SHEX Goes Backstage At China’s Most Expensive Restaurant
Disclaimer: I’m not a food reviewer and I typically turn my nose up at haute multi-course cuisine.You’re more likely to find me in a back alley eating cheap local food than visiting 5 star restaurants with golden-flaked oysters. So why then should you read this article? Because Ultraviolet might be one of the very few multi-course restaurants that I’d actually recommend.
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For those who don’t know much about Ultraviolet, the brainchild of French chef Paul Pairet focuses heavily on pleasing all the five senses, not just taste. The team use projectors to put you in a new setting, air diffusers to pump out smells, props you can feel, and sounds from surrounding speakers, all to immerse you in an environment they feel best matches the food you're eating. As a result, your dinner feels more like an interactive play than just a high-end meal. I'd even go as far as to say it's more than just a play, it's a culinary rollercoaster for the senses.
During your culinary excursion, you'll be plunged into a forest while dining on a dish of mushrooms. You'll hear the noises of the forest and your nose will be flooded with a damp, earthy smell. Fast forward to later in the evening and you'll find yourself stood in line at a Southeast Asian-styled street vendor where you'll pick up a plate of black pepper beef in the streets of old school Singapore. I'm reluctant to go into too much detail as I don't want to spoil the experience for you. Just know that each dish is accompanied by a completely different scene, smell, sound and experience, all of which have been agonisingly selected in order to better enhance the food in front of you.
Going backstage gave us an interesting perspective into both sides of the performance. Before the guests arrived for dinner we tried a few of the courses in the dining room with the full sensory experience. During the guest's dinner we were in the kitchen, watching Paul Pairet and his team prepare the food and eating amongst the hustle and bustle of the dinner service. The food itself is experimental and it's clear an extraordinary amount of culinary research went into perfecting every morsel on the plate in front of you. Some dishes were definitely more memorable and interesting than others, but saying that, the whole meal works like a play, with each course flowing into the next. While I personally didn't rank every dish as mind blowing, you're going for the whole experience, not the individual scene.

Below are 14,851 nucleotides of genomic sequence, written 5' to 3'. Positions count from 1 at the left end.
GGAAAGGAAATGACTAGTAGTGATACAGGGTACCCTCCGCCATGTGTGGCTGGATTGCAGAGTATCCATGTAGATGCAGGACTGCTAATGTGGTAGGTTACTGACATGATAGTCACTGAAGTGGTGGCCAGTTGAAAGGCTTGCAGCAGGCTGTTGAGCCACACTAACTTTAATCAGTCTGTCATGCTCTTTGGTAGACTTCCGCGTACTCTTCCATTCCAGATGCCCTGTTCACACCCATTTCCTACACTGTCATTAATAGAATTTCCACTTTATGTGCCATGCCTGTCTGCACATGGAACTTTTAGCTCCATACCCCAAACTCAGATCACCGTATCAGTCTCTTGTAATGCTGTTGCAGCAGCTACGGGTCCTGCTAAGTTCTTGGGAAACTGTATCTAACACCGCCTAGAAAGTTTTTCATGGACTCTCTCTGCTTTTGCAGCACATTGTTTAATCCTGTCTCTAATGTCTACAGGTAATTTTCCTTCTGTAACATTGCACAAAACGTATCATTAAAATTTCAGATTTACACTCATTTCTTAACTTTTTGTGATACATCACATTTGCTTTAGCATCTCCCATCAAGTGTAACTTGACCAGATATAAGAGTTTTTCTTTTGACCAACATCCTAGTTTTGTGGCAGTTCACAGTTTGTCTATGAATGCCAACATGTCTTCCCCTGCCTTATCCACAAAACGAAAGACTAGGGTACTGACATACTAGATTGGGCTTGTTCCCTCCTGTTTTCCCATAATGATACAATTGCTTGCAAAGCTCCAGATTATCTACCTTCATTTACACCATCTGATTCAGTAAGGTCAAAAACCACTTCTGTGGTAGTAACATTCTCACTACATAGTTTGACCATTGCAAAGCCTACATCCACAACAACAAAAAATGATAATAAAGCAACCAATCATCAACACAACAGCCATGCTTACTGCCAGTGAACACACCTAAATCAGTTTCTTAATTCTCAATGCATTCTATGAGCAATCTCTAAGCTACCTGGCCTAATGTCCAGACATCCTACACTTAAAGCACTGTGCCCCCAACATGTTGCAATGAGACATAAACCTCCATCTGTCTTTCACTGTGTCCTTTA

Take the cola duck for example, ultimately I'm not sure where I stand with this dish. Sure I love crispy duck skin, but coca cola? Why? And this dish took almost 10 years for Pairet & Co to perfect... Having said that the scene around as you take your bite of cola skin is fun and lively and fits perfectly with the third act's unique take on classic Asian dishes. If I was given the dish without the cinematics I might not be as forgiving, but would I remove the course? Not at all, taking it out would leave the experience lacking.
After the meal, diners get the opportunity to go backstage into the kitchen to meet Paul Pairet and the UV team. While here you can chat with chefs, ask questions, and learn more about whichever course left the biggest impression.
Ultraviolet has an unrivalled atmosphere that you just won’t find anywhere else. I’d liken it to being somewhat similar to the feeling most people get when visiting Disneyland. You feel like there's something special there that's more than anything you'd get at a normal high-end eatery. How many restaurants can claim they're able to keep diners off their phones for a whole evening? At Ultraviolet there's no time for scrolling through your WeChat moments, there's just too much going on.
Is it worth the high price tag? What you’re paying for is a unique experience that you won’t be able to get anywhere else. If you have to save up all your pennies for a year just to afford it, then maybe it’s not for you. But if you can justify spending this much on creating an unforgettable memory, then this is the place to do just that.